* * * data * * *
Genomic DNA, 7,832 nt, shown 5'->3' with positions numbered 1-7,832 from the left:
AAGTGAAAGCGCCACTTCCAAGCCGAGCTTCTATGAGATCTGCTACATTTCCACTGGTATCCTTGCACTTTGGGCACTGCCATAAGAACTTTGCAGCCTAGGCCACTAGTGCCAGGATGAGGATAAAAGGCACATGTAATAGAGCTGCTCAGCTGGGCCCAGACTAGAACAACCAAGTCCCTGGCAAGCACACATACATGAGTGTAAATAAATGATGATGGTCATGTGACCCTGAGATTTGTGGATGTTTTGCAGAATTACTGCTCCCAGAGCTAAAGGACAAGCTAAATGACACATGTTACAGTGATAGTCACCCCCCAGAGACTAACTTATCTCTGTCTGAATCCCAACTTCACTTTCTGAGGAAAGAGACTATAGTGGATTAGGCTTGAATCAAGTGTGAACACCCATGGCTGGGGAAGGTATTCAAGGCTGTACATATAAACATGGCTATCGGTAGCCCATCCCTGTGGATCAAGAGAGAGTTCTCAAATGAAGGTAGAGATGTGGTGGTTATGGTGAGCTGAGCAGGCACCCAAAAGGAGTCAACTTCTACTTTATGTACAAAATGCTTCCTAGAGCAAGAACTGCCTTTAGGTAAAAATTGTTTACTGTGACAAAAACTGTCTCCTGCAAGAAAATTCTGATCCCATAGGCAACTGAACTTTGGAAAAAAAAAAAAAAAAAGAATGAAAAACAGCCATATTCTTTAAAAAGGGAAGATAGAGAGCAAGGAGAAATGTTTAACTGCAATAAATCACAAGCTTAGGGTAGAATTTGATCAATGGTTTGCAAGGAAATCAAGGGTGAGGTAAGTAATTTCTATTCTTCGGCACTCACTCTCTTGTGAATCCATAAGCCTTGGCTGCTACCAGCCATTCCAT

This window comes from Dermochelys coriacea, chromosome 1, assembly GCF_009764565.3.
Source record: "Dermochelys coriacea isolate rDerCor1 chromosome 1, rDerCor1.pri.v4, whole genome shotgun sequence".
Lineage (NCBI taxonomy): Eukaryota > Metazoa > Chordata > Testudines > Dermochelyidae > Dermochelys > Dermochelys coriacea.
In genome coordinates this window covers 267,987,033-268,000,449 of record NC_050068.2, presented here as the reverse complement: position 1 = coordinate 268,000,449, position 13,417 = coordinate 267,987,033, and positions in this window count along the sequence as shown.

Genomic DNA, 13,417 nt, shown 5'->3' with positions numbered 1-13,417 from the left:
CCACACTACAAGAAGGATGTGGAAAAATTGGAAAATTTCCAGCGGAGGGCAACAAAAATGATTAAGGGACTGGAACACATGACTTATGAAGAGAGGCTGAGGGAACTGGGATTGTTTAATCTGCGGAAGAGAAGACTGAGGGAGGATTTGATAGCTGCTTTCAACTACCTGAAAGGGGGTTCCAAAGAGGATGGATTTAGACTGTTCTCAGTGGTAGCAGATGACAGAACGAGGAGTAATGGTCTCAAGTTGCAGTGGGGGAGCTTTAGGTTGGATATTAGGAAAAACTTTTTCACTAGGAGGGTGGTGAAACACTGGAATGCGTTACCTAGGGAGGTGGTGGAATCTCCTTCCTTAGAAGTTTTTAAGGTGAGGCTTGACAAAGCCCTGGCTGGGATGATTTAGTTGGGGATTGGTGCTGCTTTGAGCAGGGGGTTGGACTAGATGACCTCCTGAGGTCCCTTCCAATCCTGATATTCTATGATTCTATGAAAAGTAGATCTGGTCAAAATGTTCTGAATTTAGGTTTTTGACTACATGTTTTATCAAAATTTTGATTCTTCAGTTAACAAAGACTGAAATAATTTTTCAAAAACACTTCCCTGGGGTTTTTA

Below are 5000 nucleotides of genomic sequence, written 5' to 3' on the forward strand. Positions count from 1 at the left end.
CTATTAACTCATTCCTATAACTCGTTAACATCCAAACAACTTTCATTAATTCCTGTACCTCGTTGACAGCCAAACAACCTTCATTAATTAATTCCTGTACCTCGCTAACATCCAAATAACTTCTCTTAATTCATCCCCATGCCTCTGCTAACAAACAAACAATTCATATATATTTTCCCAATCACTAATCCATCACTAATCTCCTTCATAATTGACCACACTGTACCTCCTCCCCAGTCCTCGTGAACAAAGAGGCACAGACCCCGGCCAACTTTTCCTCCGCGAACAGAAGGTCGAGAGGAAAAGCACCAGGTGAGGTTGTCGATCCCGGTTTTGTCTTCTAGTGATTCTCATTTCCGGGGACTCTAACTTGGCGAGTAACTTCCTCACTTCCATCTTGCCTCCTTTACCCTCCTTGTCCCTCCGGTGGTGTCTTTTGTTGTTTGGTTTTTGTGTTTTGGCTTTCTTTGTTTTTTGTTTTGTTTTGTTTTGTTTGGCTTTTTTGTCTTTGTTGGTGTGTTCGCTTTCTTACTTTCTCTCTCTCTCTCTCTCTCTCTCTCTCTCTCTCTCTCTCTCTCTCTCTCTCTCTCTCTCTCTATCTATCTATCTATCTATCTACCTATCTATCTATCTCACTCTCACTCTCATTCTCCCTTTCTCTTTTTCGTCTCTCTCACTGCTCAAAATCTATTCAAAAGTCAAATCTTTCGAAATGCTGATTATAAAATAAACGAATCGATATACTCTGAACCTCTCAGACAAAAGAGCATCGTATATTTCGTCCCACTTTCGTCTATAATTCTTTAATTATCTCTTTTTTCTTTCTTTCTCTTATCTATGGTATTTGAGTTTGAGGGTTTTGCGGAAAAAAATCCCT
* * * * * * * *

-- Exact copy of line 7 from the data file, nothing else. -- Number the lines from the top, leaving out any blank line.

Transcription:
Genomic DNA, 13,417 nt, shown 5'->3' with positions numbered 1-13,417 from the left: